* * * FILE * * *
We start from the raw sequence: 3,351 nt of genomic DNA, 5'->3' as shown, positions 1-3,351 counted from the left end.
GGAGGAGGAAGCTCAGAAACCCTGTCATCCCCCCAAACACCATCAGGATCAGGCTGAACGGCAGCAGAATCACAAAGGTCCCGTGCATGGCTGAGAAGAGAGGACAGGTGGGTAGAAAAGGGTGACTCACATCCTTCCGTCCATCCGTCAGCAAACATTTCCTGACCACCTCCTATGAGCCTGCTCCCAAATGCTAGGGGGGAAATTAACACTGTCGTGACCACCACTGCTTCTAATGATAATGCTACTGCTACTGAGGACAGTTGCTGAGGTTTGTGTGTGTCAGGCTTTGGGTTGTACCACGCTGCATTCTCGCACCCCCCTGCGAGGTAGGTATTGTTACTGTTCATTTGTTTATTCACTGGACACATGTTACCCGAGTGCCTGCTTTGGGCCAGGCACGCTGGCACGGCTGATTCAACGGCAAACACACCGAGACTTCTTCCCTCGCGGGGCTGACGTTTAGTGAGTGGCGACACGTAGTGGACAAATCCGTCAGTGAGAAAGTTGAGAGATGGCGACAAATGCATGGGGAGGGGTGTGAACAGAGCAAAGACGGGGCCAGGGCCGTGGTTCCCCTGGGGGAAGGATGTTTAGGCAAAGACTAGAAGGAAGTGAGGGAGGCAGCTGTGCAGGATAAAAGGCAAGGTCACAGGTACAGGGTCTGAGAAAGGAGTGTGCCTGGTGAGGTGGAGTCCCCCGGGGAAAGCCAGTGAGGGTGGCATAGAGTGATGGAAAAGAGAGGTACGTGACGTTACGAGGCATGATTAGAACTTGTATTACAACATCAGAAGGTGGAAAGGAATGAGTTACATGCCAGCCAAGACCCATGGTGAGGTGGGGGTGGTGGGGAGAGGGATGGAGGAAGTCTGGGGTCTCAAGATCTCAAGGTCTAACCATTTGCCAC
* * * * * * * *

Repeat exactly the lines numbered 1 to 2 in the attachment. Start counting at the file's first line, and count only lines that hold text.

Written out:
We start from the raw sequence: 3,351 nt of genomic DNA, 5'->3' as shown, positions 1-3,351 counted from the left end.
GGAGGAGGAAGCTCAGAAACCCTGTCATCCCCCCAAACACCATCAGGATCAGGCTGAACGGCAGCAGAATCACAAAGGTCCCGTGCATGGCTGAGAAGAGAGGACAGGTGGGTAGAAAAGGGTGACTCACATCCTTCCGTCCATCCGTCAGCAAACATTTCCTGACCACCTCCTATGAGCCTGCTCCCAAATGCTAGGGGGGAAATTAACACTGTCGTGACCACCACTGCTTCTAATGATAATGCTACTGCTACTGAGGACAGTTGCTGAGGTTTGTGTGTGTCAGGCTTTGGGTTGTACCACGCTGCATTCTCGCACCCCCCTGCGAGGTAGGTATTGTTACTGTTCATTTGTTTATTCACTGGACACATGTTACCCGAGTGCCTGCTTTGGGCCAGGCACGCTGGCACGGCTGATTCAACGGCAAACACACCGAGACTTCTTCCCTCGCGGGGCTGACGTTTAGTGAGTGGCGACACGTAGTGGACAAATCCGTCAGTGAGAAAGTTGAGAGATGGCGACAAATGCATGGGGAGGGGTGTGAACAGAGCAAAGACGGGGCCAGGGCCGTGGTTCCCCTGGGGGAAGGATGTTTAGGCAAAGACTAGAAGGAAGTGAGGGAGGCAGCTGTGCAGGATAAAAGGCAAGGTCACAGGTACAGGGTCTGAGAAAGGAGTGTGCCTGGTGAGGTGGAGTCCCCCGGGGAAAGCCAGTGAGGGTGGCATAGAGTGATGGAAAAGAGAGGTACGTGACGTTACGAGGCATGATTAGAACTTGTATTACAACATCAGAAGGTGGAAAGGAATGAGTTACATGCCAGCCAAGACCCATGGTGAGGTGGGGGTGGTGGGGAGAGGGATGGAGGAAGTCTGGGGTCTCAAGATCTCAAGGTCTAACCATTTGCCAC